What a few hours though. This thing really gels. Evidently the chassis engineers reckoned that after all the weight saving it was a bit flighty so they had to tweak rake and trail figures to restore the appropriate amount of stability. Handling is outstanding for a naked bike. Weight the inside peg and the bike almost falls into the turn without you consciously countersteering. You can lean it over with confidence too, as it rides on grippy Pirelli Diablo Rosso IIIs. Suspension is minimally adjustable but works well anyway.
Being part of the Bonneville family this is a retro-looking machine, so the info on the twin dials isn’t that easy to absorb at a glance. But there’s most of what you’d want and expect there, like fuel use, trip meter, gear indicator. There’s no digital speed readout. And no cruise control either but figure on three different riding modes, Rain, Road and Sport. Truth be told the latter pair feel much the same. There’s also traction control, which you can turn off for best acceleration runs.
On the go, this has solid engine braking so it’s fun to ride in the no-brake style, downshifting for the corner to set speed. For most situations, going down one gear is sufficient, including for overtaking as there’s enough torque in top simply to roll on above 80km/h.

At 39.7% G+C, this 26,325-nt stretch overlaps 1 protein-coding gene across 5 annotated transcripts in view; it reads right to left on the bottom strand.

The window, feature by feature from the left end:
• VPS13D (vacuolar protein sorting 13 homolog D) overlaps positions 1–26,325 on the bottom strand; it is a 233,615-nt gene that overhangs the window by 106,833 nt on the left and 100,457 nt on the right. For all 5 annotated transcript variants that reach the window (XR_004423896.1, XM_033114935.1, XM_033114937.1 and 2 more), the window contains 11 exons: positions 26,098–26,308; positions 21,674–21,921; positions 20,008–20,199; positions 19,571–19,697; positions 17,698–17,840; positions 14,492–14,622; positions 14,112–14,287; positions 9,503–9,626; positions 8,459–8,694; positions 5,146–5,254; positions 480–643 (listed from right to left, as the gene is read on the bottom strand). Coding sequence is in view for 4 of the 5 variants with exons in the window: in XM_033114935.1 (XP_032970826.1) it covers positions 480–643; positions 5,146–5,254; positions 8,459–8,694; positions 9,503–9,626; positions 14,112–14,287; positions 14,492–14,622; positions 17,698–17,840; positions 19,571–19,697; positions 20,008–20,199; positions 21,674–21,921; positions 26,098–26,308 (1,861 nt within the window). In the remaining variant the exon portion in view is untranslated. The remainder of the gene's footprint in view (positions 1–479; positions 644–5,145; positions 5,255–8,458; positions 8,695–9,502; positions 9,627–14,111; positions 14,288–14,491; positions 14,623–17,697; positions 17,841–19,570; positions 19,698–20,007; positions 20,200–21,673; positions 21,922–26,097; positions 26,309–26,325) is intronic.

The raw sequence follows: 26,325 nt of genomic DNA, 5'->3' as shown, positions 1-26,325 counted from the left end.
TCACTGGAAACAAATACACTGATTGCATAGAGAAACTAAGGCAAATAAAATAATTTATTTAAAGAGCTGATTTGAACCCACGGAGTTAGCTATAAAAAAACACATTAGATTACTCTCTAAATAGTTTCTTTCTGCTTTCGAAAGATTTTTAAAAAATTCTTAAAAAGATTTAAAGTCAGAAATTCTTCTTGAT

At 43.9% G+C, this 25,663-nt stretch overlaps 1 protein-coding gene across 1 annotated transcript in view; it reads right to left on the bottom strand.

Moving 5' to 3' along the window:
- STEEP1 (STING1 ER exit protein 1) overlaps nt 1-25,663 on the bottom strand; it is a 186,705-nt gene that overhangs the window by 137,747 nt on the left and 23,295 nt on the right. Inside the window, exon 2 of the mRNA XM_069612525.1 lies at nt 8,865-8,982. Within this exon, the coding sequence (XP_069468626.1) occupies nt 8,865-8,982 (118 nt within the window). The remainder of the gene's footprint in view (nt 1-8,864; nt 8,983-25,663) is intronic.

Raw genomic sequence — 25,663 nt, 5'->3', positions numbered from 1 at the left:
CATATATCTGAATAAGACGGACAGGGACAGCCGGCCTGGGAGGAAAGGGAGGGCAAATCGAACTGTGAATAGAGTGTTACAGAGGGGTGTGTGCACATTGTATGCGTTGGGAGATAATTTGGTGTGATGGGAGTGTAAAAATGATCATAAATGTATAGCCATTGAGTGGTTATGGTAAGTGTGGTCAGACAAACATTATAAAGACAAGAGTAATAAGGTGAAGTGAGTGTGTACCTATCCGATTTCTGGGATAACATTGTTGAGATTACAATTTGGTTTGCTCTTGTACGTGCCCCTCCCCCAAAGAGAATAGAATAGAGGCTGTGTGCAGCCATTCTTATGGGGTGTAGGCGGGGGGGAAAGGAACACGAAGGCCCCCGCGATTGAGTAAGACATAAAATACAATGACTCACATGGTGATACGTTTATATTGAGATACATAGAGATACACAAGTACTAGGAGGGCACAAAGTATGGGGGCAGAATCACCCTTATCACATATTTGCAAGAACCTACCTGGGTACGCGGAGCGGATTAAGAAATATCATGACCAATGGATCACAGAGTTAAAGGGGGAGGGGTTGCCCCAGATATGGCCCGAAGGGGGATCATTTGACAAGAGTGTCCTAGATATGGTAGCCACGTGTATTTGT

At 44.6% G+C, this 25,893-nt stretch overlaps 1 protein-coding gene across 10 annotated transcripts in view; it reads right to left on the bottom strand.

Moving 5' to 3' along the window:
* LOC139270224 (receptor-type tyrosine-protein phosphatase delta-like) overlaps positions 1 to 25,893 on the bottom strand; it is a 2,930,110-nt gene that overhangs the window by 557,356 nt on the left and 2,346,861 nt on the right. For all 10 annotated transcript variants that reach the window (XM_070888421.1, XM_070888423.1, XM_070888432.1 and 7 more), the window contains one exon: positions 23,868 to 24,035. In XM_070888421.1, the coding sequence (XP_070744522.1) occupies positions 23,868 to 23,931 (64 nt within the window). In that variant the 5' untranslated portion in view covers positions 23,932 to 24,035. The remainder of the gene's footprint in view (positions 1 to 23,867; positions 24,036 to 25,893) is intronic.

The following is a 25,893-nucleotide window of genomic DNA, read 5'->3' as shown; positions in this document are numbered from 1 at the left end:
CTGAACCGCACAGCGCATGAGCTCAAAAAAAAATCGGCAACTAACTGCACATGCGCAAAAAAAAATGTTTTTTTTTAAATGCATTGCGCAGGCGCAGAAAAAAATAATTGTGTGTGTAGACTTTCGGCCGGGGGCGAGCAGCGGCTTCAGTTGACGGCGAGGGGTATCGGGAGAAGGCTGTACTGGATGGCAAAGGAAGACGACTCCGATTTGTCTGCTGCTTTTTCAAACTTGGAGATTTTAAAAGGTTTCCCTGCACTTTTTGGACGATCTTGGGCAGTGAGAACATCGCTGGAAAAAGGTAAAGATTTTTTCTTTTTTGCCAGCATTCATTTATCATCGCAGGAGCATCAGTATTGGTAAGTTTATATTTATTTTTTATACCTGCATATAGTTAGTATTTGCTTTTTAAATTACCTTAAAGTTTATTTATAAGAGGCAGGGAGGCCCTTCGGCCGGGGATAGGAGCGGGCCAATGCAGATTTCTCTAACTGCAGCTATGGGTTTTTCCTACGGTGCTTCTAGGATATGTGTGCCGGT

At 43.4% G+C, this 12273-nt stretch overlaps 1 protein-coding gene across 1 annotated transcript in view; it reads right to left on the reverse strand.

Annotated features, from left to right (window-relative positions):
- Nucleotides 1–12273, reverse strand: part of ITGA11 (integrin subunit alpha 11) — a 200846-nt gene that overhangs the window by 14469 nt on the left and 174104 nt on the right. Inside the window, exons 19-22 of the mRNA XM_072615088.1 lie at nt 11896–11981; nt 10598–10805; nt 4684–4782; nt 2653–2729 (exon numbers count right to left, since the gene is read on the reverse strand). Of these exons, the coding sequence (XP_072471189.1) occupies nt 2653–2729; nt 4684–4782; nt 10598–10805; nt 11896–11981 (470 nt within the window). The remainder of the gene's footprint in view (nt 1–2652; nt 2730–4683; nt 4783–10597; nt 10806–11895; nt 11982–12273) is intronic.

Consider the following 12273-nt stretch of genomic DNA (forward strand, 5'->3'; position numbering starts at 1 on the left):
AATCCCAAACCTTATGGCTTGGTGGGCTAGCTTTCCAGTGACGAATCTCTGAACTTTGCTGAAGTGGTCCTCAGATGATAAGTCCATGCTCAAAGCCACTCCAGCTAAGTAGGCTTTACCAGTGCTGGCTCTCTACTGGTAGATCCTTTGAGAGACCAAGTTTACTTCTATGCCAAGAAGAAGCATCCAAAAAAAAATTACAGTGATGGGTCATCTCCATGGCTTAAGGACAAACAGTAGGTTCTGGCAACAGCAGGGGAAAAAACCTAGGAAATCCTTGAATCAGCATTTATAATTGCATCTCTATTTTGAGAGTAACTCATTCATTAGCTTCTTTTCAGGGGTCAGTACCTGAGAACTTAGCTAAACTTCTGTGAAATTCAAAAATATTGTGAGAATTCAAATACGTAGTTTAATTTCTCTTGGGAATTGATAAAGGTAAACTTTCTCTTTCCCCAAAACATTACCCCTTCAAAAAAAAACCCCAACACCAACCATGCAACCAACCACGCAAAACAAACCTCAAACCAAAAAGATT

Things we’d like to see include self-cancelling indicators, like on the Harley we rode earlier, but we’d keep the left sided switch rather than independent on/off buttons for each side. And perhaps we’d check the aftermarket catalogue for a bikini fairing of some sort. Those that fit the Thruxton, like the Dart screens, also attach to the Speed Twin at the same mount points. We’d also add a couple of those rubber pads either side of the tank because it’s a bit narrow at the rear for easy knee grip.
And that’d do it nicely for customisation. If you’re a fan of the modern Bonnevilles this, to my mind, is the best they do at present. It costs $21,900 in black and $22,350 in two-tone red/black or green/grey.
The only thing better will be the higher specification R version with updated suspension and brakes. Which you’d absolutely not bet against Triumph doing, seeing as they’ve already done R and RS versions of Thruxton.
|Model||Triumph Speed Twin||Price||$22,350|
|Engine||1200cc, liquid-cooled, fuel injected, IL2, 72kW/112Nm||Drivetrain|